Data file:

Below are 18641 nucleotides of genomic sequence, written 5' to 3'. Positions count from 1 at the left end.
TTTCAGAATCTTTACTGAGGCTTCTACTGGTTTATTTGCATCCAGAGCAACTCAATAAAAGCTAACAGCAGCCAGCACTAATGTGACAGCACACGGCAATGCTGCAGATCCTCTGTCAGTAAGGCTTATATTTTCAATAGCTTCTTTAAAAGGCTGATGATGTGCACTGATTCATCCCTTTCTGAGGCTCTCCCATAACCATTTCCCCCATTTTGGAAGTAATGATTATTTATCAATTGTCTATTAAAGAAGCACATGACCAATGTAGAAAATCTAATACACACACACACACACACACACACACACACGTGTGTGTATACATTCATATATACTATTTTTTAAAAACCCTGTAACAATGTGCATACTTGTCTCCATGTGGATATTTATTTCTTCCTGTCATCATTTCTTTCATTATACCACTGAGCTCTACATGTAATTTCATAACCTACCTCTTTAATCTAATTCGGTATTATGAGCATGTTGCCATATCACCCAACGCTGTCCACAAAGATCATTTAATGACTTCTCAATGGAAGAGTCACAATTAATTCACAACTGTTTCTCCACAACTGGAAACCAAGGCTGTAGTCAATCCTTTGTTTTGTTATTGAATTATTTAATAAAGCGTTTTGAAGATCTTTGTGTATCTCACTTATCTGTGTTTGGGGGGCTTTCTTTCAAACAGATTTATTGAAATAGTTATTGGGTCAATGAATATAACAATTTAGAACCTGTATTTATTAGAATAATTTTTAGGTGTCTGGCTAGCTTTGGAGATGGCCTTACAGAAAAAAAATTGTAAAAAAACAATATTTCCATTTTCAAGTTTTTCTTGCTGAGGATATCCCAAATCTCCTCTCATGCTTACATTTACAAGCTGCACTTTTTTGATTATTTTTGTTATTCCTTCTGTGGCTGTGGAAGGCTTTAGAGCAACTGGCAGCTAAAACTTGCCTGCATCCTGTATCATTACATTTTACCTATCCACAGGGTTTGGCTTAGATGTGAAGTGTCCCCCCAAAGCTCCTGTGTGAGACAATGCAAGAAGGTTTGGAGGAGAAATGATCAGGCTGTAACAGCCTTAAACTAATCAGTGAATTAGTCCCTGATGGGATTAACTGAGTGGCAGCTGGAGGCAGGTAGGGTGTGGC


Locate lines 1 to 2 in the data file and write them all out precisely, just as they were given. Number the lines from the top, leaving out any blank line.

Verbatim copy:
Below are 18641 nucleotides of genomic sequence, written 5' to 3'. Positions count from 1 at the left end.
TTTCAGAATCTTTACTGAGGCTTCTACTGGTTTATTTGCATCCAGAGCAACTCAATAAAAGCTAACAGCAGCCAGCACTAATGTGACAGCACACGGCAATGCTGCAGATCCTCTGTCAGTAAGGCTTATATTTTCAATAGCTTCTTTAAAAGGCTGATGATGTGCACTGATTCATCCCTTTCTGAGGCTCTCCCATAACCATTTCCCCCATTTTGGAAGTAATGATTATTTATCAATTGTCTATTAAAGAAGCACATGACCAATGTAGAAAATCTAATACACACACACACACACACACACACACACACGTGTGTGTATACATTCATATATACTATTTTTTAAAAACCCTGTAACAATGTGCATACTTGTCTCCATGTGGATATTTATTTCTTCCTGTCATCATTTCTTTCATTATACCACTGAGCTCTACATGTAATTTCATAACCTACCTCTTTAATCTAATTCGGTATTATGAGCATGTTGCCATATCACCCAACGCTGTCCACAAAGATCATTTAATGACTTCTCAATGGAAGAGTCACAATTAATTCACAACTGTTTCTCCACAACTGGAAACCAAGGCTGTAGTCAATCCTTTGTTTTGTTATTGAATTATTTAATAAAGCGTTTTGAAGATCTTTGTGTATCTCACTTATCTGTGTTTGGGGGGCTTTCTTTCAAACAGATTTATTGAAATAGTTATTGGGTCAATGAATATAACAATTTAGAACCTGTATTTATTAGAATAATTTTTAGGTGTCTGGCTAGCTTTGGAGATGGCCTTACAGAAAAAAAATTGTAAAAAAACAATATTTCCATTTTCAAGTTTTTCTTGCTGAGGATATCCCAAATCTCCTCTCATGCTTACATTTACAAGCTGCACTTTTTTGATTATTTTTGTTATTCCTTCTGTGGCTGTGGAAGGCTTTAGAGCAACTGGCAGCTAAAACTTGCCTGCATCCTGTATCATTACATTTTACCTATCCACAGGGTTTGGCTTAGATGTGAAGTGTCCCCCCAAAGCTCCTGTGTGAGACAATGCAAGAAGGTTTGGAGGAGAAATGATCAGGCTGTAACAGCCTTAAACTAATCAGTGAATTAGTCCCTGATGGGATTAACTGAGTGGCAGCTGGAGGCAGGTAGGGTGTGGC